Marine Reserves : Investments for the Future

August 02, 2014 0 Comments

Marine Reserves : Investments for the Future

“If you think of the ocean as a bank account in which everybody withdraws but nobody makes a deposit, then protected marine reserves are like savings accounts that produce interest,” National Geographic Explorer-in-Residence Enric Sala

The reality is far graver – we aren’t just withdrawing, we have re-mortgaged the house, taken out loans, spent the overdraft and maxed the credit cards. The only reason the loan sharks aren’t circling is that we have caught most of them!

So the question, is the creation of a few long term fixed deposits AKA Marine reserves a big enough hedge?

Before that, let’s look at the mechanics of a marine reserve.  The purpose of a marine reserve is to facilitate the preservation of marine bio-diversity through the creation of protective oasis’s for sea life. These are not always 100% no-catch but normally prohibit the industrial scale fishing that has had such an impact on the marine bio mass. From these sanctuaries, population regeneration and then overflow is expected to replenish/sustain other non-protected areas.

Natural limitations to the effectiveness are geography and enforcement.

Given fish by nature can swim where ever they want, it a difficult proposition to provide havens for pelagic and other migratory sea life that transit in and out of a zone throughout their life cycle. This applies not only to fish but the industrial by catch of turtles, whales, dolphins and birds too.

It also matters little if you have a reserve and nobody recognizes and respects it as such. With declining catch and stocks these areas will always be looked at for unscrupulous short term gain and unpoliced, will be plundered.

So it’s been great news to see recent announcements from the US and smaller nations on the creation and extension of Marine Reserves in the Pacific. The size of these reserves are formidable and include swathes of some of the most bio diverse and pristine areas on the planet.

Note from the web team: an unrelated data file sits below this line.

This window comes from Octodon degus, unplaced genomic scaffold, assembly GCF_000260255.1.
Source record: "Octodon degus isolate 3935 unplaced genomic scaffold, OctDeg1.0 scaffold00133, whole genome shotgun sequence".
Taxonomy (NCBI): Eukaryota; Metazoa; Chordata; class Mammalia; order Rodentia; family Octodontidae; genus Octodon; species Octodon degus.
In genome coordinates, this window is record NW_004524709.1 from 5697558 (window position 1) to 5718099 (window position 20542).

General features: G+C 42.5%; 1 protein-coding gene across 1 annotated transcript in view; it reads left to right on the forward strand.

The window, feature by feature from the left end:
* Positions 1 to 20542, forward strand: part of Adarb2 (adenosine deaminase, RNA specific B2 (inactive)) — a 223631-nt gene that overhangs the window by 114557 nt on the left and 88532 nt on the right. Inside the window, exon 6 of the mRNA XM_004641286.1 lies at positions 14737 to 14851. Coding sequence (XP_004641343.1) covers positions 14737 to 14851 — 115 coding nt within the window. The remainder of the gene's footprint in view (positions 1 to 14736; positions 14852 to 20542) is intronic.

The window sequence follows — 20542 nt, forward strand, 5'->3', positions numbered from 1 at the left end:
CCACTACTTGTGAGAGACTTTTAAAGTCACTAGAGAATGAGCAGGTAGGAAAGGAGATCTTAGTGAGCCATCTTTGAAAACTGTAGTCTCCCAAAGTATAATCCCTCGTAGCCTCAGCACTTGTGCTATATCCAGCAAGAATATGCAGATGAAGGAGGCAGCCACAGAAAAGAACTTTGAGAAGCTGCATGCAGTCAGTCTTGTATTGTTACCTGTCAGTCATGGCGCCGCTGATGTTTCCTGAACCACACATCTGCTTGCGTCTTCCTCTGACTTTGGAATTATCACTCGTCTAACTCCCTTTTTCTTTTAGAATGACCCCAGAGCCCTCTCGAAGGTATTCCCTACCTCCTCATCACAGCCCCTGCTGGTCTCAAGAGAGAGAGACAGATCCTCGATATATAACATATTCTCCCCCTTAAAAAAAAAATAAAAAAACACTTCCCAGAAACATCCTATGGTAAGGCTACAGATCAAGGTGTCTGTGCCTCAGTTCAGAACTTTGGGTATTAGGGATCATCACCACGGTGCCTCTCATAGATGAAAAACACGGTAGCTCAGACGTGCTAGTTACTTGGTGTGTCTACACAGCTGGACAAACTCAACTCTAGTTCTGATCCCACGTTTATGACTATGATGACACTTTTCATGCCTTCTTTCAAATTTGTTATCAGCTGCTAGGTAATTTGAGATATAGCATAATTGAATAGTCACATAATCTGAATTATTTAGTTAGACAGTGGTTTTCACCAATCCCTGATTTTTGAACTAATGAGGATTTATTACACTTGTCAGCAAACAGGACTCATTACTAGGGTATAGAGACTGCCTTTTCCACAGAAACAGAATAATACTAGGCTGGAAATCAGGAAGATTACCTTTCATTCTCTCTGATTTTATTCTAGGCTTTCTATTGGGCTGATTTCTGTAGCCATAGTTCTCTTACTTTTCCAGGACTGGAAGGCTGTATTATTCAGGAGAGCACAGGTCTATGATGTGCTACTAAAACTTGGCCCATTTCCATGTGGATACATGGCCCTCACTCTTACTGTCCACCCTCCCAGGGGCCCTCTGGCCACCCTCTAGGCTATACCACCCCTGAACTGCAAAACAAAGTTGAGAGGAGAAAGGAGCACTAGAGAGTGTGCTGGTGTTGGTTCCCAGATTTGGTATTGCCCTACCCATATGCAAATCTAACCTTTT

• President Obama’s announcement of his intent to create a new marine National Monument in the U.S.’s remote Pacific Islands (the Washington Post explains what and why) and address illegal fishing,
  • President Tong of Kiribati’s announcement of implementation of a massive, California-sized no-take marine reserve that would close most of the Phoenix Islands Protected Area to commercial fishing,
  • President Remengesau of Palau’s declaration that his government would establish a marine protected area (MPA) covering Palau’s entire EEZ, with a small area set aside for traditional fishing.
  • The U.S. Navy’s announcement of a collaboration with government of Palau on surveillance of Palau’s remote protected areas,
  • The Cook Island’s intent to designate the waters around its Southern Group out to 50 miles from shore as a marine reserve, and to expand park planning to their Northern Group,

Firstly, I applaud any world leader and government that takes more than the short term view of the environment and its management. The fact that the US is one of these is countries is even better. As it means effective enforcement and as a world leader sets a good example to others. Its also for these very reasons that US assistance has been requested by countries with reserves who are eco-rich but economy poor. These countries are banking on eco-tourism as the alternative industry to drive their economies and will need tourist dollars or subsidies to sustain them.

So its definitely a step in the right direction but is it enough?

Until we solve the too many hooks and not enough fish problem, then the answer is probably not. However, you have to start somewhere and foresight like these “savings accounts” are an investment in all of our futures and perhaps the very thing that saves us from bankruptcy. Lets hope we see more “saving” in this manner – we will all be richer for it.



Russel P

Has spent over 30 years of his middle aged life trying to spend more time in the ocean. Likes to surf, bodysurf, free dive and pretend he enjoys chasing big waves.


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